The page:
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Review: SK hynix Canvas SL301 (500GB)

by David Ross on 11 December 2015, 13:40

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Introduction

SK hynix has made a concerted effort to break into the consumer solid-state drive (SSD) market after launching a number of models in the preceding year. First came the SH910A in August 2014, followed by the SC300 this year.

Now, SK hynix is updating the consumer line with the recently announced SL301, available in 250GB and 500GB capacities and presented in the regular 2.5in form factor.

What's more, keen pricing - sub-£50 for the 250GB model, potentially - makes the SL301 one of the most value-conscious SSDs available.

SK hynix Canvas SL301 SSDs

Nominal Capacity
256GB
512GB
Controller
SK hynix LM878100AA (HFS256G32MND-3312A)
NAND
16nm hynix TLC
Total Available Capacity
250GB
500GB
Interface
SATA 6Gb/s, compatible with SATA 3Gb/s and 1.5Gb/s
Sequential Read Speed
up to 540MB/s
up to 540MB/s
Sequential Write Speed
up to 470MB/s
up to 470MB/s
Random IOPs (4KB Reads)
up to 95K IOPs
up to 95K IOPs
Random IOPs (4KB Writes)
up to 85K IOPs
up to 85K IOPs
Available Form Factors
2.5in
Active Power Consumption
3.0W Typical Write
Idle Power Consumption
0.05W Typical
Life Expectancy
1.2 Million Hours MTBF
Warranty
3 Years
Current Retail Price
£49
£120

It's a shame the SL301 isn't offered in a greater number of form factors, but regular SATA remains to go-to choice for the modern PC builder.

Basic throughput for both capacities is decent, especially the sequential writing speed which is close to 500MB/s. Previous budget SK hynix drives have, on the lower-capacity model, been hamstrung by speeds of 200-300MB/s - and you can certainly tell the difference when transferring large amounts of data from one drive to another.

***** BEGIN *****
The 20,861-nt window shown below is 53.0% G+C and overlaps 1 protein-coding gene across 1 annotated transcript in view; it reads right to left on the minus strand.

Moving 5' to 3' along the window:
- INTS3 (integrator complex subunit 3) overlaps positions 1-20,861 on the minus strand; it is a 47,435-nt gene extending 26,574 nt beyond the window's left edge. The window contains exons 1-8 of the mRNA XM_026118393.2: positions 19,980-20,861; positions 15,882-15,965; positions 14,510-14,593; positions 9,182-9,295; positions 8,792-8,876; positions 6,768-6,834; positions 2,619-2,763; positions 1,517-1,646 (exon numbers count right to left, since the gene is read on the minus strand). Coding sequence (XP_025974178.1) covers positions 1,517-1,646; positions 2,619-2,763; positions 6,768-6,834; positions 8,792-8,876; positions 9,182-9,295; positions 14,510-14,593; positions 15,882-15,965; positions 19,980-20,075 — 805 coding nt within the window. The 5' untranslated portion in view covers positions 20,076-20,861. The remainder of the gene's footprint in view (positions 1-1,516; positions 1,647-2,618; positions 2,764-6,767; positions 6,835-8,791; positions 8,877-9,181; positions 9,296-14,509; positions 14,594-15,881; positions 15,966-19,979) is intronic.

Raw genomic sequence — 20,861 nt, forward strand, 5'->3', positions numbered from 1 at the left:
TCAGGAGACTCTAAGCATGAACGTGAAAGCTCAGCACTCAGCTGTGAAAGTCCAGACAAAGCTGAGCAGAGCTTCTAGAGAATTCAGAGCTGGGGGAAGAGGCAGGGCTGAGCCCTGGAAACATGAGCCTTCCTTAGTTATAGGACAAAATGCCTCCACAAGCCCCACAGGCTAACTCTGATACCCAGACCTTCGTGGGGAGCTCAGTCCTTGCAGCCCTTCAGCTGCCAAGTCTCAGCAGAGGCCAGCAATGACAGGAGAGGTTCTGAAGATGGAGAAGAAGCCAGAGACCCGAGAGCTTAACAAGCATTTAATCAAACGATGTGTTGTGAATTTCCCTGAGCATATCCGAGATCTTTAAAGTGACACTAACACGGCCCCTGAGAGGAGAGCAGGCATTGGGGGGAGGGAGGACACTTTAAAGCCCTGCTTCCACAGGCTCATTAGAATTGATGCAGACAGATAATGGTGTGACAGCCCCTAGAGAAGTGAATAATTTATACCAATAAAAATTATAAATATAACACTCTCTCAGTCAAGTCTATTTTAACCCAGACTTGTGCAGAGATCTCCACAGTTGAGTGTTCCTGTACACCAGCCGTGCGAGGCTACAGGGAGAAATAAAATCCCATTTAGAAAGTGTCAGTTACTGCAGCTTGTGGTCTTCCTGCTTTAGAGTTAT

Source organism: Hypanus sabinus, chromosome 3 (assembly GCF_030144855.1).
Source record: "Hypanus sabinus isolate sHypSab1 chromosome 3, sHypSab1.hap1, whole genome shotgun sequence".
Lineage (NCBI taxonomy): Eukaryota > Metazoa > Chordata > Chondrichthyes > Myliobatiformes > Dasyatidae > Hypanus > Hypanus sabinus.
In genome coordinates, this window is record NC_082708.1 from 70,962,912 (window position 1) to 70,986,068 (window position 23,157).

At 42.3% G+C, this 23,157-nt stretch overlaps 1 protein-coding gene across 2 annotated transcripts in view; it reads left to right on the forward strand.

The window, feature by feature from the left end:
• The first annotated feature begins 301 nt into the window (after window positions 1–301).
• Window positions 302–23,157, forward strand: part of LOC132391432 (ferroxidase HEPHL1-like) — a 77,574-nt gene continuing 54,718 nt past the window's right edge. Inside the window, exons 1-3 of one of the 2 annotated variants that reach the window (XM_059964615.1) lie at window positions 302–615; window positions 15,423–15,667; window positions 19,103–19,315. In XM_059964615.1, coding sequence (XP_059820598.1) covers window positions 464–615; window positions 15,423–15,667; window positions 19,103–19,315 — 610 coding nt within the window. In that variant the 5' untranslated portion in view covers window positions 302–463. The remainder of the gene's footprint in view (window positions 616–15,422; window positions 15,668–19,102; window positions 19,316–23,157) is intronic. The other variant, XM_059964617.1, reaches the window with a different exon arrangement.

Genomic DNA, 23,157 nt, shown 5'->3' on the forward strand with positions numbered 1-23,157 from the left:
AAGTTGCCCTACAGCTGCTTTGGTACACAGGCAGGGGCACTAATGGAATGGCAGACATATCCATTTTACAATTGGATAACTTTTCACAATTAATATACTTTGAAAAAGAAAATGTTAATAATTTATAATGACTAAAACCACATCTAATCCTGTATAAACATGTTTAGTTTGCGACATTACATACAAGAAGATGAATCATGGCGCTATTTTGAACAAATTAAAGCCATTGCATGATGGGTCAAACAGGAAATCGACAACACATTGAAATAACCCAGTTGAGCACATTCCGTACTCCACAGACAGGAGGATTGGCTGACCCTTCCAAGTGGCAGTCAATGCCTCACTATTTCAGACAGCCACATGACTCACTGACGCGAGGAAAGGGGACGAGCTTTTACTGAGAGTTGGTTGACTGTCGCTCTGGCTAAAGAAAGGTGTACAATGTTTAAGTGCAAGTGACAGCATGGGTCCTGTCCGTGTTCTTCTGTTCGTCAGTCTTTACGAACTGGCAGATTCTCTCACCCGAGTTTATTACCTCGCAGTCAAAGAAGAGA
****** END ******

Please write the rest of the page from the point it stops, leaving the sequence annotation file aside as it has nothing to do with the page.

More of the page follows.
Moving on down, IOPS remain strong across both capacities, though it's customary for companies to offer a peak 4KB read speed instead of the steady-state numbers - we'll get to those in due course.

Naturally, SK hynix keeps everything in house to minimise costs and keep an eye on quality and reliability. This time around, the controller is same as the previous version, LM878100AA, though, keeping price aggressive and costs in check, SK hynix changes to triple-level cell (TLC) memory instead of MLC. The upshot of carrying more bits per cell is a warranty that's reduced from five years to three. There's no word on endurance, mind.

Given that SK hynix is using TLC rather than MLC, the sequential and IOPS speed is impressive. The company must have enough confidence in the memory's program-erase cycles capability for it to be a viable product in the marketplace, and we guess the extra few GBs of overprovisioning helps in levelling the wear across the NAND.

SK hynix also includes data-migration software via a web-downloadable link but doesn't have a Windows-based utility for monitoring and reporting, such as SSD Toolbox. Firmware updates, meanwhile, are carried out a via a simple and straightforward tool available from the official SK hynix site.

The aluminium shell has had a slight aesthetic tweak between generations, now with four red accents around the corner rather than the full red band. Build quality remains good - the drive has no squeaks or rattles.

It's interesting to see SK hynix shrink the PCB to roughly half the size of the previous drives. The range-topping 500GB SSD, in for review today, continues to carry eight 512Gbit chips arranged equally over both sides. Buffering operations is a 256MB chip from the company's DRAM stable.

The PCB is kept in place by a plastic cage while the controller and DDR buffer memory is in direct contact with some thermal tape. The casing acts as a larger heatsink, though the controller and NAND become lukewarm at best.

Driving down price by adopting TLC-based NAND alongside a proven controller, let's now see how well it fares against a bevy of other similar drives.